Our Christmas Guide to Walt Disney World offers tips for Magic Kingdom, Epcot, Animal Kingdom, Hollywood Studios, and includes Mickey’s Very Merry Christmas Party, Candlelight Processional, free tours & things to do, and everything else WDW does for the holidays.
Throughout this post, we’ll provide our tips and tricks for best-experiencing the Walt Disney World at Christmas-time. This thorough guide will offer helpful advice for everyone from first-time guests to yearly visitors. This isn’t merely regurgitated press releases and generic info about Christmas at WDW. Instead, we provide a frank assessment of things and insight so you be best prepared to have a great time during the holidays.
This guide is comprehensive and includes links to many of our other resources for Christmas at Walt Disney World, our best holiday guide is our free Walt Disney World ChristmaseBook. The latest edition of our Vacation Kingdom at Christmas eBook is 100 pages, with 200+ photos, and tons of great tips & info! To download this totally FREE eBook, click here.
Our free Walt Disney World Christmas eBook contains a huge new chapter on Animal Kingdom, everything new at Mickey’s Very Merry Christmas Party, and the changes you can expect during the holidays this year as Epcot is in the midst of unprecedented construction.
One of the most common questions people ask is When Do Christmas Decorations Go Up at Disney World? That post contains the long answer, but the short answer is that the majority are up now! Between now and Thanksgiving, Epcot and the remainder of the resort hotels will receive their decorations, too.
On the topic of decorations, if you’re looking to get out of the crowds, our Free Self-Guided Yuletide Resort Touris an awesome option. This is an itinerary for a single day, but during this time of year, we’d recommend stretching it out to multiple days and spending more time relaxing and unwinding. We’ve heard from many readers who found our Yuletide Tour to be a highlight of their WDW Christmas vacation!
Another common question we receive about Christmas at Walt Disney World concerns filming of the ABC Disney Parks Christmas Day Parade. No, that isn’t filmed live. Read our Info About Disney’s Christmas Day Parade Filming for more on how to watch that live…and whether you should.
Finally, many readers ask when Christmas at Walt Disney World ends. Officially, some of the entertainment runs through December 30 or 31. Other offerings conclude on January 5. Christmas decorations usually start to come down around the second week of January (after Marathon Weekend), and removal is done faster than installation.
We highly recommend a trip to Walt Disney World at Christmas-time. Whether you’re looking for advice on Christmas or general tips and planning info (including the best time to visit) for Christmas, we’ve got you covered!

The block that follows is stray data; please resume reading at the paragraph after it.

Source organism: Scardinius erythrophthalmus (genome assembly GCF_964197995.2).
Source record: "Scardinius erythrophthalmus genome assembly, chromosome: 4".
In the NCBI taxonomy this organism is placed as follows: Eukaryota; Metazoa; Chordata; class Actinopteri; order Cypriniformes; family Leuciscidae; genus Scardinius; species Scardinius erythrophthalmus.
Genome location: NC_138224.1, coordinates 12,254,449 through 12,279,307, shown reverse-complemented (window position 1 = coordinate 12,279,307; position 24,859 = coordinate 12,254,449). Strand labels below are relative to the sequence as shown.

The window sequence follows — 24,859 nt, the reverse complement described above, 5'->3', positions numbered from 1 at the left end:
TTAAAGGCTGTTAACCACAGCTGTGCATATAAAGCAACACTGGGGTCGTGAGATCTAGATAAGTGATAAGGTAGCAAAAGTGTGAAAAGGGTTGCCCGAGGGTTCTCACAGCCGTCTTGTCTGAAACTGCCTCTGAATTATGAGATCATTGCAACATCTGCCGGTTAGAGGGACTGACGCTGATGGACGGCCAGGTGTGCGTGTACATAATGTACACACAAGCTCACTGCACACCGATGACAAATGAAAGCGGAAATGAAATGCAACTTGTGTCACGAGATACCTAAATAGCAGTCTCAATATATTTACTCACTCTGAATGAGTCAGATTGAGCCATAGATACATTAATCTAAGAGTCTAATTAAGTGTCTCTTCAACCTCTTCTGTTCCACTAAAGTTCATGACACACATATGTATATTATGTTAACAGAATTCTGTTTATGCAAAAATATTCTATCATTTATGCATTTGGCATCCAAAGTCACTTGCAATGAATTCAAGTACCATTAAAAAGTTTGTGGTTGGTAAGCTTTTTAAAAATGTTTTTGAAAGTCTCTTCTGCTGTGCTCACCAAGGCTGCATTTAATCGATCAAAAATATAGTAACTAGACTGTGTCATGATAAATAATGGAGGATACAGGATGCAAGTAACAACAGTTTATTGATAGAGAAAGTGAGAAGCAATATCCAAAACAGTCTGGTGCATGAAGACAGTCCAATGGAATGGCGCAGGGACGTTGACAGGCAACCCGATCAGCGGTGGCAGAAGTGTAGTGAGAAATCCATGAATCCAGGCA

We’ll start with Walt Disney World’s with when to visit during the Christmas season, then move on to park-by-park entertainment, decorations, and more!
When to Visit
If you don’t mind missing out on Christmas in all of the resorts or at Epcot, we expect November 17-23 to be a solid time to visit. With Thanksgiving falling later than normal, that week will potentially be even better than the week before it due to Veterans Day falling on a Monday.
December 1-7 and December 8-14 will be the least-crowded weeks to visit Walt Disney World during the full Christmas season. However, there are downsides to each…
The second week is Pop Warner, a youth football and cheer & dance competition held annually at Walt Disney World. The impact of Pop Warner is sometimes overblown, and you may not notice it impacting crowds at all. Conversely, if you stay at a resort where participants are also staying or get stuck in line behind hordes of them a few times, you’ll dread your misfortune.
Note that all of December is significantly busier than it was even a few years ago, so “least-crowded” above is relative to Christmas week. All of December is still going to be significantly more crowded than June or September. Same goes for November.
Another thing to keep in mind is that school breaks, other holidays, and sporting events like the aforementioned Pop Warner Football Championship and cheerleading competitions can contribute to “pockets” of crazy crowds throughout November and December.
If you are visiting during these events (especially Pop Warner), we highly recommend avoiding the Value Resorts (particularly All Star Sports). Ever been at a hotel or in a theme park with thousands of teenage football players and cheerleaders? I have, and it’s scarier than Saw movies.